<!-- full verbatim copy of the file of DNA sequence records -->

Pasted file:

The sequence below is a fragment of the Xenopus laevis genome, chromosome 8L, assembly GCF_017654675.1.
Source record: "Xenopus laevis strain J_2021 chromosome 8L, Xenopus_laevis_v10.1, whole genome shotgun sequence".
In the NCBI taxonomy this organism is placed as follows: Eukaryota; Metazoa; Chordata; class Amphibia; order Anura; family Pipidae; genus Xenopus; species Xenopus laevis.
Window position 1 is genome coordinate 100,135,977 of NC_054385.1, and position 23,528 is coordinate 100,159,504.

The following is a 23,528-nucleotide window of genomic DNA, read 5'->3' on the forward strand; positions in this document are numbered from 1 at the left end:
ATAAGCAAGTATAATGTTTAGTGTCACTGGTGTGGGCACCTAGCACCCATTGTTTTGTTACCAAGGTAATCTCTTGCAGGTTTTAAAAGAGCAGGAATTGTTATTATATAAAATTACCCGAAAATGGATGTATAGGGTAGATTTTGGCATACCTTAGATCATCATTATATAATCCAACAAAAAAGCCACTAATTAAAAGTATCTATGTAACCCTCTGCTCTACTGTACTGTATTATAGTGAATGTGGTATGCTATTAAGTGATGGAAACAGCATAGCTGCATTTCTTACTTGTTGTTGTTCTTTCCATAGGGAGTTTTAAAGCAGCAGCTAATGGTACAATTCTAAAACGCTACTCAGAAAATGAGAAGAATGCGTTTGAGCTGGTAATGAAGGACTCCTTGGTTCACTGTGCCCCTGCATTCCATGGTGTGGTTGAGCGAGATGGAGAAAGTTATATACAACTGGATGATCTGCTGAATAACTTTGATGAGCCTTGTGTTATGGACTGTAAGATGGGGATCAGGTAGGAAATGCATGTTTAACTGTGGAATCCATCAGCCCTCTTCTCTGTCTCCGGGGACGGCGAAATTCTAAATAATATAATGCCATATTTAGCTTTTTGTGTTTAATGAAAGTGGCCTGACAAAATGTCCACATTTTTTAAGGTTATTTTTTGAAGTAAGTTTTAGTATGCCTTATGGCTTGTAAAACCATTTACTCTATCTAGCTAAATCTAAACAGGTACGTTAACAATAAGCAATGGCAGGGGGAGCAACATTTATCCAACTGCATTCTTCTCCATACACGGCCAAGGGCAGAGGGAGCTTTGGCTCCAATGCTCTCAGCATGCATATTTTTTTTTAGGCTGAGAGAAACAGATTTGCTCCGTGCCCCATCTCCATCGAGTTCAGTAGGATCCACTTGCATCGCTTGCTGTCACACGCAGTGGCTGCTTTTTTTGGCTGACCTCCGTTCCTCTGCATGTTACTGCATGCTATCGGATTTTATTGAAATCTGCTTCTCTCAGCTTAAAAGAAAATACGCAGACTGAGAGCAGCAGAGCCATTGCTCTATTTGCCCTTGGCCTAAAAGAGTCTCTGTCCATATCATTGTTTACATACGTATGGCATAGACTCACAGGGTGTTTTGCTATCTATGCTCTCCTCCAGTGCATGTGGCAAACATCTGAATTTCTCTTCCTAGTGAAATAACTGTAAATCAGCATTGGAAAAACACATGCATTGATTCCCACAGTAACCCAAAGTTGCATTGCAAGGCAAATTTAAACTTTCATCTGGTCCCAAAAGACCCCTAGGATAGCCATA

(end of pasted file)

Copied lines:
The sequence below is a fragment of the Xenopus laevis genome, chromosome 8L, assembly GCF_017654675.1.
Source record: "Xenopus laevis strain J_2021 chromosome 8L, Xenopus_laevis_v10.1, whole genome shotgun sequence".
In the NCBI taxonomy this organism is placed as follows: Eukaryota; Metazoa; Chordata; class Amphibia; order Anura; family Pipidae; genus Xenopus; species Xenopus laevis.
Window position 1 is genome coordinate 100,135,977 of NC_054385.1, and position 23,528 is coordinate 100,159,504.

The following is a 23,528-nucleotide window of genomic DNA, read 5'->3' on the forward strand; positions in this document are numbered from 1 at the left end:
ATAAGCAAGTATAATGTTTAGTGTCACTGGTGTGGGCACCTAGCACCCATTGTTTTGTTACCAAGGTAATCTCTTGCAGGTTTTAAAAGAGCAGGAATTGTTATTATATAAAATTACCCGAAAATGGATGTATAGGGTAGATTTTGGCATACCTTAGATCATCATTATATAATCCAACAAAAAAGCCACTAATTAAAAGTATCTATGTAACCCTCTGCTCTACTGTACTGTATTATAGTGAATGTGGTATGCTATTAAGTGATGGAAACAGCATAGCTGCATTTCTTACTTGTTGTTGTTCTTTCCATAGGGAGTTTTAAAGCAGCAGCTAATGGTACAATTCTAAAACGCTACTCAGAAAATGAGAAGAATGCGTTTGAGCTGGTAATGAAGGACTCCTTGGTTCACTGTGCCCCTGCATTCCATGGTGTGGTTGAGCGAGATGGAGAAAGTTATATACAACTGGATGATCTGCTGAATAACTTTGATGAGCCTTGTGTTATGGACTGTAAGATGGGGATCAGGTAGGAAATGCATGTTTAACTGTGGAATCCATCAGCCCTCTTCTCTGTCTCCGGGGACGGCGAAATTCTAAATAATATAATGCCATATTTAGCTTTTTGTGTTTAATGAAAGTGGCCTGACAAAATGTCCACATTTTTTAAGGTTATTTTTTGAAGTAAGTTTTAGTATGCCTTATGGCTTGTAAAACCATTTACTCTATCTAGCTAAATCTAAACAGGTACGTTAACAATAAGCAATGGCAGGGGGAGCAACATTTATCCAACTGCATTCTTCTCCATACACGGCCAAGGGCAGAGGGAGCTTTGGCTCCAATGCTCTCAGCATGCATATTTTTTTTTAGGCTGAGAGAAACAGATTTGCTCCGTGCCCCATCTCCATCGAGTTCAGTAGGATCCACTTGCATCGCTTGCTGTCACACGCAGTGGCTGCTTTTTTTGGCTGACCTCCGTTCCTCTGCATGTTACTGCATGCTATCGGATTTTATTGAAATCTGCTTCTCTCAGCTTAAAAGAAAATACGCAGACTGAGAGCAGCAGAGCCATTGCTCTATTTGCCCTTGGCCTAAAAGAGTCTCTGTCCATATCATTGTTTACATACGTATGGCATAGACTCACAGGGTGTTTTGCTATCTATGCTCTCCTCCAGTGCATGTGGCAAACATCTGAATTTCTCTTCCTAGTGAAATAACTGTAAATCAGCATTGGAAAAACACATGCATTGATTCCCACAGTAACCCAAAGTTGCATTGCAAGGCAAATTTAAACTTTCATCTGGTCCCAAAAGACCCCTAGGATAGCCATA